On first spray Samsara is immediately woody, green and juicy.  The sandalwood is then the strongest note, followed by the Musk, at least to my nose. There’s a touch of earthy Iris and orris root, and its rich with Amber, but the opening is fruity and juicy and spicy all at once.  There is a waft of definite banana like ylang in the top notes, but it skidaddles before the mood gets serious. The base note holds that unmistakable musky sandalwood that means you can spot Samsara from 20 paces, and longevity is of course, excellent, whether you like it or not.

You could wear Guerlain Samsara on a date and you (and your date) would still be enjoying olfactory reminders three days later.  The success of this is up to you.  Please wear Samsara responsibly. Whatever way I look at it though, and whichever angle I come from, it will sadly always be the smell of a girl who uses perfume instead of soap.

I’m sorry Samsara fans, it’s not you, and it’s definitely me.

PS If you are a friend of mine and you are reading this, you are not the unhygienic couple.  They are long gone.

Dana Raffinée: A Touch of Brass

Raffinee Perfume Dana Raffinée used to be Houbigant Raffinée and sadly I cannot list the differences between the Dana formulation and the Houbigant formulation as I don’t have the old one to compare it to.  However, if you’re a fan of Caron Montaigne (rumoured to be endangered) then you may like this rather similar and classic fragrance.   raffinee-perfume-by-dana-for-women-personal-fragrances_24801_500

First impressions of Raffinée are yellow flowers and powder.  This is probably why it reminded me so much of Caron Montaigne- those were my first impressions of Montaigne too.  However if you take away the oranges from Montaigne you are left with pretty much a decent dead ringer in Raffinée.  The problem is, it looks like Raffinee’s days are numbered too.  In this case, the emergency drill would be to buy the cheapest, which is currently Caron Montaigne , being sold for a song right now over on Amazon.

Raffinée opens with mimosa and spices.  There is a hint of hyacinth in there too, lots of dry rooty orris root and some noticeably rich tuberose. The flowers are not soft nor delicate nor dainty.  There’s no peony here.  The flowers are more blousy and loud and wearing too much make up and trying to look young.

The middle notes are a raft of soapy, powdery spices and this phase seems to last a long time.  The base notes segue into a rather brassy evening scent that smacks of the late 1970s.  There’s no subtlety here.  There’s no delicacy.  But I tell you what Raffinée does remind me of, and that’s a Beryl Cook painting, leopard print, cleavage and a dirty laugh.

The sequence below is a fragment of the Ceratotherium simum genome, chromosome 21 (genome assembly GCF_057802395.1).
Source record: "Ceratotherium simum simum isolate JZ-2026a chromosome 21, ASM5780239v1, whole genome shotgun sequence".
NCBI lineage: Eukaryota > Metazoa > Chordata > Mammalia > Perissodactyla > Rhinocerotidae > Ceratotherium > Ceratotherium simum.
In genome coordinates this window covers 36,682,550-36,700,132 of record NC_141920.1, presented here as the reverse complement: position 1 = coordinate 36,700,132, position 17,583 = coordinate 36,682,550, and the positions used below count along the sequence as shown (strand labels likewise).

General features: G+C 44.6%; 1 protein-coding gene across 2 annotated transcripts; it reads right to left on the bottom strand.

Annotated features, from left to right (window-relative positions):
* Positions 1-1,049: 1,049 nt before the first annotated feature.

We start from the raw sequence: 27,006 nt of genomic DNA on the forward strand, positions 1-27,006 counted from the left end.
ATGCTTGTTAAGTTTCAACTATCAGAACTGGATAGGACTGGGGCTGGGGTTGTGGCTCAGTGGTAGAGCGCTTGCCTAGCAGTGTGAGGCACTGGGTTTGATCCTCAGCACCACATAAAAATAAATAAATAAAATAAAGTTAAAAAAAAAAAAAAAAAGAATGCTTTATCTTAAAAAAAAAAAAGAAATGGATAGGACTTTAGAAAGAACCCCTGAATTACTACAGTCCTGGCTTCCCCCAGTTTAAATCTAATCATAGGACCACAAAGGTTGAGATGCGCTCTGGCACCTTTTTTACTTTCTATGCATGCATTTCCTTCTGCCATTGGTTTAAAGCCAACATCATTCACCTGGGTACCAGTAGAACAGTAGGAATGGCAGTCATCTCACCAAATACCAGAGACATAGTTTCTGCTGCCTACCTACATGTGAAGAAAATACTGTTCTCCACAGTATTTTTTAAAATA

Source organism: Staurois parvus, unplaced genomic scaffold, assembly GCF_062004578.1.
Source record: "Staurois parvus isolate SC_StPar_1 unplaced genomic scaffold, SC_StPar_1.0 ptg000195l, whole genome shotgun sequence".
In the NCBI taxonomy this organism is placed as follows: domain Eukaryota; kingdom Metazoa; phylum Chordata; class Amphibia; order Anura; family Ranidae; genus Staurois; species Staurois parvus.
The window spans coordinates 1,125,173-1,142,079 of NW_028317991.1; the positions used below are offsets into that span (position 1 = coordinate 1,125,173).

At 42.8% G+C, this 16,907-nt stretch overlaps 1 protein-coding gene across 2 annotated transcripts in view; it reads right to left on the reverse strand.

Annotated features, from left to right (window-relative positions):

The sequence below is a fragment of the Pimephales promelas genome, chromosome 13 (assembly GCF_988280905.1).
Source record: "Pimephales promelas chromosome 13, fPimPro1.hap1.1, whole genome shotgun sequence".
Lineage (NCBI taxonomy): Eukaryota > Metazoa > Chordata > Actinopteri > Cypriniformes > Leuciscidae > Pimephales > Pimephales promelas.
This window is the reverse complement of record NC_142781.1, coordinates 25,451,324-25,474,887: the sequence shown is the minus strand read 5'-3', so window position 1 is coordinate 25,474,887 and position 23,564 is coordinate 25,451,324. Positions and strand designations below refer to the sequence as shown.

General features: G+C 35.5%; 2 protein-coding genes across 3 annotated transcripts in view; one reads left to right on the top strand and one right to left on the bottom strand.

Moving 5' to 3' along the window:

It’s not fashionable, but who wants fashionable?  Powdery, soapy, spicy and rocking a tarty, 70s vibe- if Raffinée was a person we’d be going out on the town tonight.

PS Thank you to my dear friend Lisa Wordbird for the loan of the bottle.  She is not rocking a tarty 70s vibe in case you were wondering.


Miller Harris Rose En Noir: I Thought I Knew Rose


  Miller Harris Rose En Noir is,  as I expected from the brand, excellent quality.  From the name I was expecting an enigmatic Gothic Rose, and that is what I got.  And it’s rather wonderful. The Rose in Rose En Noir is immediately likable, but noticeably different.  Its intensity sets it apart from other rose scents for a start, but there is something else- some unusual note that makes this unique.

The opening of Rose En Noir reminded me a little of Tauer PHI Rose de Kandahar in that the Rose has been magnified and almost candied to give it a gourmand kick: so intense that it borders on the medicinal.  Imagine sugarless Turkish Delight concentrated by a hundred and seasoned with black pepper. The note I was trying and failing to identify really surprised me:  it was cumin. Yes, that mainstay of curry and chilli has been used to mouth watering effect here by adding a touch of savoury to what is normally an impossibly feminine note.

Normally if you said “Do try this rose and cumin perfume” I’d try it with no expectations of liking it and then go and drown my sorrows in a bottle of Une Rose Chypree to cheer me up (Vero Profumo Rubj had a similar effect on me).  Incredibly, the cumin note does not smell spicy, but more like a richness, like honey.  In fact, smelling this blind I thought it was a combination of rose, honey and yellow flowers.

There is a cosy warmth to it, like spiced rose petal tea. The notes include no other flower other than Rose, and I like that about Rose En Noir. Using only spices and dried leaves such as cumin, coriander, pepper, tobacco and violet leaf, Rose En Noir remains a centre stage Rose enhanced by a spiced heat.

Nothing is dominant, but everything combined creates a warm cloak about this classically recognisable flower. The base is a patchouli, rose and tobacco-y blend that lasts for around nine hours.  It’s very sniffable and smells like nothing else I can name off the top of my head.  If you like your rose but don’t want to run with the pack, this is for you.

I love that Lyn Harris has found yet a different approach to a flower that has been used in perfume so many thousands of times, and still found a new and interesting angle.  Rose En Noir was created for Liberty in 2006 and is available from John Lewis, Escentual,  and  Miller Harris.